Iraqi terrorism expert, Hisham al-Hashimi, assassinated in Baghdad
ERBIL (Kurdistan 24) – Unidentified gunmen on Sunday evening assassinated Dr. Hisham al-Hashimi, a highly respected Iraqi security analyst and researcher.
Hashimi, 47, was killed outside his home in Baghdad’s Zayouna neighborhood, in the eastern half of the city, where he was ambushed by four men on two motorcycles, who shot him several times, an informed source told Kurdistan 24 on condition of anonymity.
The assailants reportedly used silenced weapons and immediately fled the scene.
Saad Maan, Director of Communications at Iraq’s Ministry of Interior, explained that Hashimi was taken to Ibn Al-Nafees Hospital, where he was declared dead from his wounds.
So far, no group has claimed responsibility for the attack.
Hashimi was a prominent expert on Islamic extremist groups, including the so-called Islamic State. He was also a vocal critic of corruption in post-Saddam Iraq and became an eloquent opponent of the Iranian-backed Shiite militias that have risen to prominence in the course of Iraq’s war against the Islamic State.
Indeed, Hashimi had recently “spoken out about the impunity with which Iran-backed militias now operate in Iraq,” The Washington Post reported, as it suggested the militias were, most likely, responsible for his murder.
Hashemi was a non-resident fellow at Washington DC’s Center for Global Policy (CGP), which describes itself as an “independent, non-partisan American think tank working exclusively on issues at the intersection of US foreign policy and Muslim geopolitics.”
Hassan Hassan, Director of the Non-State Actors Program at the CGP and one of Hashimi’s colleagues, remarked in a tweet, “An hour before the assassination, he appeared on TV speaking about Shia militias operating outside the law.”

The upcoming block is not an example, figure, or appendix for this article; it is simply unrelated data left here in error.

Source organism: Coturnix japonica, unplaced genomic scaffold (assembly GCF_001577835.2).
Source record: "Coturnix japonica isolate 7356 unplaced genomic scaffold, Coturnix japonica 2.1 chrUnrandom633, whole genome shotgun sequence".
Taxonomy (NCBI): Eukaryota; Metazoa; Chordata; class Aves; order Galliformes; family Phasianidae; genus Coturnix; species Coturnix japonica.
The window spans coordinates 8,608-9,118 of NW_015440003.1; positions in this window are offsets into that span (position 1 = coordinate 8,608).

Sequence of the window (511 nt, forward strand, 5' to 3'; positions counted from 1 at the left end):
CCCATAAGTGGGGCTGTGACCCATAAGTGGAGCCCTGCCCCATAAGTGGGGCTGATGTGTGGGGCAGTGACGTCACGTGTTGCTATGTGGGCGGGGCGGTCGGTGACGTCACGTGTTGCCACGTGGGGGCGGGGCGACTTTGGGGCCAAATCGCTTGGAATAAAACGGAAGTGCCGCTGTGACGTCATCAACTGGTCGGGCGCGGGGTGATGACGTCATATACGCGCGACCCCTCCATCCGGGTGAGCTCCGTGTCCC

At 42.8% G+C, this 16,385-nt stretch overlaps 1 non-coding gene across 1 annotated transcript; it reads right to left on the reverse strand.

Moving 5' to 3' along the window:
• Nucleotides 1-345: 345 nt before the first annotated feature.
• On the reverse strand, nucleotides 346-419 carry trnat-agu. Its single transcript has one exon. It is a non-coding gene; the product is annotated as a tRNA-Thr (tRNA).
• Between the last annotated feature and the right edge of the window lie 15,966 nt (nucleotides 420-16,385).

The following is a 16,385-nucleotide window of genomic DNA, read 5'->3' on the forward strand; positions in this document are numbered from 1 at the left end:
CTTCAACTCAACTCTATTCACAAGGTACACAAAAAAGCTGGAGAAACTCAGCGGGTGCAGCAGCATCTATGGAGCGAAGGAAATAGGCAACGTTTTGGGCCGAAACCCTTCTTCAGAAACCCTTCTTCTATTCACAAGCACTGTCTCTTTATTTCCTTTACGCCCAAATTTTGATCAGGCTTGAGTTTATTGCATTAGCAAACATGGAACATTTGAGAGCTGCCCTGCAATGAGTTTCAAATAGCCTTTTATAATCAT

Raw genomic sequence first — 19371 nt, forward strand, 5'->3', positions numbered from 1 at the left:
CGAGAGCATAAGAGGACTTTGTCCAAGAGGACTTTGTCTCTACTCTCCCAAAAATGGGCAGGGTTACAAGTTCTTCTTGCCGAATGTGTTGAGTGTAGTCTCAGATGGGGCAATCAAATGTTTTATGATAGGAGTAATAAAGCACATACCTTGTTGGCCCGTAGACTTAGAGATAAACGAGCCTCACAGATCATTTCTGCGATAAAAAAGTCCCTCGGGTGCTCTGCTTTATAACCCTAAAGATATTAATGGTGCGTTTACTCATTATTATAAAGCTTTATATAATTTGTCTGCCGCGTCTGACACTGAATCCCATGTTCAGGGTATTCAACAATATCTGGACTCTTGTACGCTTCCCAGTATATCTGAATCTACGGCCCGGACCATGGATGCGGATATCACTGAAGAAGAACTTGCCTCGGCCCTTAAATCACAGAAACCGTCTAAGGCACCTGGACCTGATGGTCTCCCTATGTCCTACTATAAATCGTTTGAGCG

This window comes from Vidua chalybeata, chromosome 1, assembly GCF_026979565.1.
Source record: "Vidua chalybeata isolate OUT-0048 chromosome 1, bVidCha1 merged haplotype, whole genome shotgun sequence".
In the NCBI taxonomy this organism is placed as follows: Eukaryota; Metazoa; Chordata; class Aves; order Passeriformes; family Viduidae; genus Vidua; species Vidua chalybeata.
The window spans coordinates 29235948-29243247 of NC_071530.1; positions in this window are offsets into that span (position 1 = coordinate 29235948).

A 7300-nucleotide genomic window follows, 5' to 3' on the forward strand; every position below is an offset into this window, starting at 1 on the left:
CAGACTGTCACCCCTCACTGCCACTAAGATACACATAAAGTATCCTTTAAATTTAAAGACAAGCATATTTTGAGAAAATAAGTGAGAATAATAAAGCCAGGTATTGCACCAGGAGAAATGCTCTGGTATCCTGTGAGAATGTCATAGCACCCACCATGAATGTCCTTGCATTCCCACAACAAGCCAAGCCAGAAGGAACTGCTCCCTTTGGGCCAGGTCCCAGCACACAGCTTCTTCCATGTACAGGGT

Iraqi activists have previously accused Iranian-aligned militias, which operate as part of the Popular Mobilization Forces (PMF), of carrying out an assassination campaign, aimed at silencing critics of the PMF and of Iranian intervention in Iraqi affairs more generally.
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Although officially part of Iraq’s security apparatus, the PMF often operate independently from the government. Iraq’s new prime minister, Mustafa al-Kadhimi, who assumed office in May, promised to rein in the militias, especially those elements which have been targeting the international coalition against the Islamic State, including US personnel in Iraq.
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On July 25, elite Iraqi counterterrorism forces raided a base of the Iranian-backed Kata’ib Hizbollah in Baghdad and arrested several of its members, as Iraqi intelligence had received information suggesting that the militia was planning an attack in Baghdad’s “Green Zone,” which houses many Iraqi government facilities, as well as foreign embassies.
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Yet almost all the detainees were freed just days later. Gunmen drove freely into the Green Zone, demanding their release. That was broadcast on the militias’ television stations, along with the burning of US flags. The group’s leaders, as well as heads of allied militias, also stepped up their rhetoric against Kadhimi, whom they accused of being too close to the US.
Editing by Laurie Mylroie